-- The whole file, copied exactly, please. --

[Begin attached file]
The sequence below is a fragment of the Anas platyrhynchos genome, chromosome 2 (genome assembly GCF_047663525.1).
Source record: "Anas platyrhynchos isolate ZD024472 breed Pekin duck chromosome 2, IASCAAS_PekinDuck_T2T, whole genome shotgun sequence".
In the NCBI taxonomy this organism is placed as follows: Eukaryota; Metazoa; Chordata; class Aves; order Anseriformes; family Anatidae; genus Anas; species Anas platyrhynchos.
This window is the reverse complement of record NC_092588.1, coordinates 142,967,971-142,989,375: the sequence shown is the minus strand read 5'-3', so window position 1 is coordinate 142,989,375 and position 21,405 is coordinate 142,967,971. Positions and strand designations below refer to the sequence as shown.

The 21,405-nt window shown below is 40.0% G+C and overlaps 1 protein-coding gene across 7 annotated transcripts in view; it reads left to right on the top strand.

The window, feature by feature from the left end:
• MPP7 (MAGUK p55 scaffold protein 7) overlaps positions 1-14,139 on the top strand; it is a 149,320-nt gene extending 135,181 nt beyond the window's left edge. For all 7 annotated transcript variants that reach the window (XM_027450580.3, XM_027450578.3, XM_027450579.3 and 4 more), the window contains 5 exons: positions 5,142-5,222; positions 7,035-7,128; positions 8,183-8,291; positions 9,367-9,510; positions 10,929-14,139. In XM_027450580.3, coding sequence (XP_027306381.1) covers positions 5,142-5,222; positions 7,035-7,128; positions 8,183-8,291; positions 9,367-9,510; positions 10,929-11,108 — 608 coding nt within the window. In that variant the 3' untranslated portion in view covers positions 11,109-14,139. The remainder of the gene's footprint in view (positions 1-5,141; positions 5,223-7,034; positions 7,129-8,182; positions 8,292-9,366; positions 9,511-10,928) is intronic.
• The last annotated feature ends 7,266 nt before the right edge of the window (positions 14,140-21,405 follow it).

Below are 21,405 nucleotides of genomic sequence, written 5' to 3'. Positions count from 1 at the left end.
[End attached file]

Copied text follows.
The sequence below is a fragment of the Anas platyrhynchos genome, chromosome 2 (genome assembly GCF_047663525.1).
Source record: "Anas platyrhynchos isolate ZD024472 breed Pekin duck chromosome 2, IASCAAS_PekinDuck_T2T, whole genome shotgun sequence".
In the NCBI taxonomy this organism is placed as follows: Eukaryota; Metazoa; Chordata; class Aves; order Anseriformes; family Anatidae; genus Anas; species Anas platyrhynchos.
This window is the reverse complement of record NC_092588.1, coordinates 142,967,971-142,989,375: the sequence shown is the minus strand read 5'-3', so window position 1 is coordinate 142,989,375 and position 21,405 is coordinate 142,967,971. Positions and strand designations below refer to the sequence as shown.

The 21,405-nt window shown below is 40.0% G+C and overlaps 1 protein-coding gene across 7 annotated transcripts in view; it reads left to right on the top strand.

The window, feature by feature from the left end:
• MPP7 (MAGUK p55 scaffold protein 7) overlaps positions 1-14,139 on the top strand; it is a 149,320-nt gene extending 135,181 nt beyond the window's left edge. For all 7 annotated transcript variants that reach the window (XM_027450580.3, XM_027450578.3, XM_027450579.3 and 4 more), the window contains 5 exons: positions 5,142-5,222; positions 7,035-7,128; positions 8,183-8,291; positions 9,367-9,510; positions 10,929-14,139. In XM_027450580.3, coding sequence (XP_027306381.1) covers positions 5,142-5,222; positions 7,035-7,128; positions 8,183-8,291; positions 9,367-9,510; positions 10,929-11,108 — 608 coding nt within the window. In that variant the 3' untranslated portion in view covers positions 11,109-14,139. The remainder of the gene's footprint in view (positions 1-5,141; positions 5,223-7,034; positions 7,129-8,182; positions 8,292-9,366; positions 9,511-10,928) is intronic.
• The last annotated feature ends 7,266 nt before the right edge of the window (positions 14,140-21,405 follow it).

Below are 21,405 nucleotides of genomic sequence, written 5' to 3'. Positions count from 1 at the left end.